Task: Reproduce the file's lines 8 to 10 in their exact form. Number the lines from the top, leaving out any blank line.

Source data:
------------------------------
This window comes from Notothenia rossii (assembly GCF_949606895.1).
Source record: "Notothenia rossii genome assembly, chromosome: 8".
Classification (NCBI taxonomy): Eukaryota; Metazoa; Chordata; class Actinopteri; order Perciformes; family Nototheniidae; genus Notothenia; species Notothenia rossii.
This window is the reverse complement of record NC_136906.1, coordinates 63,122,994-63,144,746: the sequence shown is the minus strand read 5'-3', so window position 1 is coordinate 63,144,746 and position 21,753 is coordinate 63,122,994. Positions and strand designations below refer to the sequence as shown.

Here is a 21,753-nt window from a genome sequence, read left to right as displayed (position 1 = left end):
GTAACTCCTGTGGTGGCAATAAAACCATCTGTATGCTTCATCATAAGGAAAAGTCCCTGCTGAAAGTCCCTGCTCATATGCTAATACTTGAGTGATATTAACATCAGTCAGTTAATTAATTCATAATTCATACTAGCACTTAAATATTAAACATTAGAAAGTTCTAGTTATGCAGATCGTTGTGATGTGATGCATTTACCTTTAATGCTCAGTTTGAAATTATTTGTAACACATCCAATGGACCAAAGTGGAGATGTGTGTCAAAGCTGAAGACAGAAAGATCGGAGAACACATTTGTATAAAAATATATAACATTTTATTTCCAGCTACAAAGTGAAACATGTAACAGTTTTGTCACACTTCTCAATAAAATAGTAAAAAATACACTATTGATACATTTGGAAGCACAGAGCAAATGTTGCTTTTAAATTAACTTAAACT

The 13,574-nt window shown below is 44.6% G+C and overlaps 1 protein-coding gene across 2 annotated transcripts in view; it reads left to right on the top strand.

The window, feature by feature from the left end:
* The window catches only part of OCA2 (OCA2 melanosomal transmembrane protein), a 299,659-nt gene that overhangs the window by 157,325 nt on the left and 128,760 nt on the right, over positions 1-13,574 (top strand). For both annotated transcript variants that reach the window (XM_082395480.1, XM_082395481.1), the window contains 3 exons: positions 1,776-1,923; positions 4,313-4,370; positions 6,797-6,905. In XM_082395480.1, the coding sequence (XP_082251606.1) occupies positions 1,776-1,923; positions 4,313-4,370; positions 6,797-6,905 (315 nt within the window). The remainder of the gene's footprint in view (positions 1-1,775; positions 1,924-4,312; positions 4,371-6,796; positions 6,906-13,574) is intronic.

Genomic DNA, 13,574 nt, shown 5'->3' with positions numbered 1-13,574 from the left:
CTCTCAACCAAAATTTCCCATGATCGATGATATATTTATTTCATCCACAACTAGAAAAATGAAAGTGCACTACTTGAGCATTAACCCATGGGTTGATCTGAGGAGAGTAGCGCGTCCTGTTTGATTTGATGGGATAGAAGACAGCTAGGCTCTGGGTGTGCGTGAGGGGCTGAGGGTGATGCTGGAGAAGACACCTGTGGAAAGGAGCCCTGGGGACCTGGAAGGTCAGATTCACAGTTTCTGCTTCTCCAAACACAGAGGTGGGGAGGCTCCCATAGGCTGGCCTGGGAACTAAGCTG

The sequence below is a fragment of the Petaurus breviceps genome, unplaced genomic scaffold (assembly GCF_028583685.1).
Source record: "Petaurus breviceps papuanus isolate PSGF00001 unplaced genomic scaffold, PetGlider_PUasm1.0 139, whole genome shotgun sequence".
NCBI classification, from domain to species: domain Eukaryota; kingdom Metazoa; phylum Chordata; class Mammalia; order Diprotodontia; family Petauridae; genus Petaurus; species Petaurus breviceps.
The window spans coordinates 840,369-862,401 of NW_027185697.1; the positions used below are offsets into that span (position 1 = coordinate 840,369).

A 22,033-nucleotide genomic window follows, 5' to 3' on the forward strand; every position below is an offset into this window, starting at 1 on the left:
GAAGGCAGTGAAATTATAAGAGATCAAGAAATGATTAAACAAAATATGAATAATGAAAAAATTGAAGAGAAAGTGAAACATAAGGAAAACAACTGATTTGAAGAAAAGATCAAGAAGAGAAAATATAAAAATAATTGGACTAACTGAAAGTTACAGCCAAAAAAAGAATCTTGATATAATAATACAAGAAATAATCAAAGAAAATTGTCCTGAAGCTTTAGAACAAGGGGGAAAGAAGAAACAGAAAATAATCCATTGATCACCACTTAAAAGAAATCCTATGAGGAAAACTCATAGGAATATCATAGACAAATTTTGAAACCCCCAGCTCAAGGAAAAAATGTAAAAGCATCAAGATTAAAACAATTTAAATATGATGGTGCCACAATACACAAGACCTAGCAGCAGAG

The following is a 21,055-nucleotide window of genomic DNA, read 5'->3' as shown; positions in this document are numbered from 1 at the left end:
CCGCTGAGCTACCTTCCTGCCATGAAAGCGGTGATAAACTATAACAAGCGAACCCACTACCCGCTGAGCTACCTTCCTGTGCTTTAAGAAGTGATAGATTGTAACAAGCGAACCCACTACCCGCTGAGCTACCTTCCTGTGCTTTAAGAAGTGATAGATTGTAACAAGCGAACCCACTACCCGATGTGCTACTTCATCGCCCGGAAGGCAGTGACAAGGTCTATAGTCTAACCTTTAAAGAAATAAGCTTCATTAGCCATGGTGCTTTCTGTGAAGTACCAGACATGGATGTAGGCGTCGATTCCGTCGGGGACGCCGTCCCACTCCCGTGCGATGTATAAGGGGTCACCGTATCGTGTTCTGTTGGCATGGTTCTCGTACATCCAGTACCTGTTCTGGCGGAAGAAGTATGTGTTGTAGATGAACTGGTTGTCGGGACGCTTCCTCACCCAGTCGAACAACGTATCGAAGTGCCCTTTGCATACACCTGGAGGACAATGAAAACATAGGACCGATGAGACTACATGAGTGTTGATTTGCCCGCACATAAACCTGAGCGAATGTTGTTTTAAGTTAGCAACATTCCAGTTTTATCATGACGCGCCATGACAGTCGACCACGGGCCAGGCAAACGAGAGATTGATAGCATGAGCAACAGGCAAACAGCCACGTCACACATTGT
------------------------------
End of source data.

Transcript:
The window, feature by feature from the left end:
* The window catches only part of OCA2 (OCA2 melanosomal transmembrane protein), a 299,659-nt gene that overhangs the window by 157,325 nt on the left and 128,760 nt on the right, over positions 1-13,574 (top strand). For both annotated transcript variants that reach the window (XM_082395480.1, XM_082395481.1), the window contains 3 exons: positions 1,776-1,923; positions 4,313-4,370; positions 6,797-6,905. In XM_082395480.1, the coding sequence (XP_082251606.1) occupies positions 1,776-1,923; positions 4,313-4,370; positions 6,797-6,905 (315 nt within the window). The remainder of the gene's footprint in view (positions 1-1,775; positions 1,924-4,312; positions 4,371-6,796; positions 6,906-13,574) is intronic.

Genomic DNA, 13,574 nt, shown 5'->3' with positions numbered 1-13,574 from the left: